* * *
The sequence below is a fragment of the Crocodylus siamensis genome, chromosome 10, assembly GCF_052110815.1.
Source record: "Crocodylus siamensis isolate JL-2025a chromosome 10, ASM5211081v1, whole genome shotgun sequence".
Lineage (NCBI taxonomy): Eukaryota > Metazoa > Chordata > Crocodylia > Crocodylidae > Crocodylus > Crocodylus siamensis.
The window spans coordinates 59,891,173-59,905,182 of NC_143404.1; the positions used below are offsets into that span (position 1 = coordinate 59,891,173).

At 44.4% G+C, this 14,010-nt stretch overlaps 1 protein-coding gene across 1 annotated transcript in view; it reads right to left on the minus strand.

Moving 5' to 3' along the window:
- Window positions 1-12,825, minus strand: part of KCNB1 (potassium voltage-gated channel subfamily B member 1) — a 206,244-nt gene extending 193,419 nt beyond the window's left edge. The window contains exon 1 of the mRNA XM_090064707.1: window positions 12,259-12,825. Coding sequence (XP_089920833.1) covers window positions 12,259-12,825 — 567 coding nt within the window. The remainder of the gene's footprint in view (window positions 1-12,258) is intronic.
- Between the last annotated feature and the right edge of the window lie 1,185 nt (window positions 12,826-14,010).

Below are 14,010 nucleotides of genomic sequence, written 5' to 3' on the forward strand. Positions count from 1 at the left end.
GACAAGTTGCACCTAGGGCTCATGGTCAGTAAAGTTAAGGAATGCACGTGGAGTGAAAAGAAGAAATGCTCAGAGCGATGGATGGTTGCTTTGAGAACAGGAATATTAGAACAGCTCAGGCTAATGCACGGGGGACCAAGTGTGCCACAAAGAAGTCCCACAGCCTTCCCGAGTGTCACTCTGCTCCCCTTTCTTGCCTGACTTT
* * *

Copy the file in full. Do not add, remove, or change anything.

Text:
The sequence below is a fragment of the Crocodylus siamensis genome, chromosome 10, assembly GCF_052110815.1.
Source record: "Crocodylus siamensis isolate JL-2025a chromosome 10, ASM5211081v1, whole genome shotgun sequence".
Lineage (NCBI taxonomy): Eukaryota > Metazoa > Chordata > Crocodylia > Crocodylidae > Crocodylus > Crocodylus siamensis.
The window spans coordinates 59,891,173-59,905,182 of NC_143404.1; the positions used below are offsets into that span (position 1 = coordinate 59,891,173).

At 44.4% G+C, this 14,010-nt stretch overlaps 1 protein-coding gene across 1 annotated transcript in view; it reads right to left on the minus strand.

Moving 5' to 3' along the window:
- Window positions 1-12,825, minus strand: part of KCNB1 (potassium voltage-gated channel subfamily B member 1) — a 206,244-nt gene extending 193,419 nt beyond the window's left edge. The window contains exon 1 of the mRNA XM_090064707.1: window positions 12,259-12,825. Coding sequence (XP_089920833.1) covers window positions 12,259-12,825 — 567 coding nt within the window. The remainder of the gene's footprint in view (window positions 1-12,258) is intronic.
- Between the last annotated feature and the right edge of the window lie 1,185 nt (window positions 12,826-14,010).

Below are 14,010 nucleotides of genomic sequence, written 5' to 3' on the forward strand. Positions count from 1 at the left end.
GACAAGTTGCACCTAGGGCTCATGGTCAGTAAAGTTAAGGAATGCACGTGGAGTGAAAAGAAGAAATGCTCAGAGCGATGGATGGTTGCTTTGAGAACAGGAATATTAGAACAGCTCAGGCTAATGCACGGGGGACCAAGTGTGCCACAAAGAAGTCCCACAGCCTTCCCGAGTGTCACTCTGCTCCCCTTTCTTGCCTGACTTT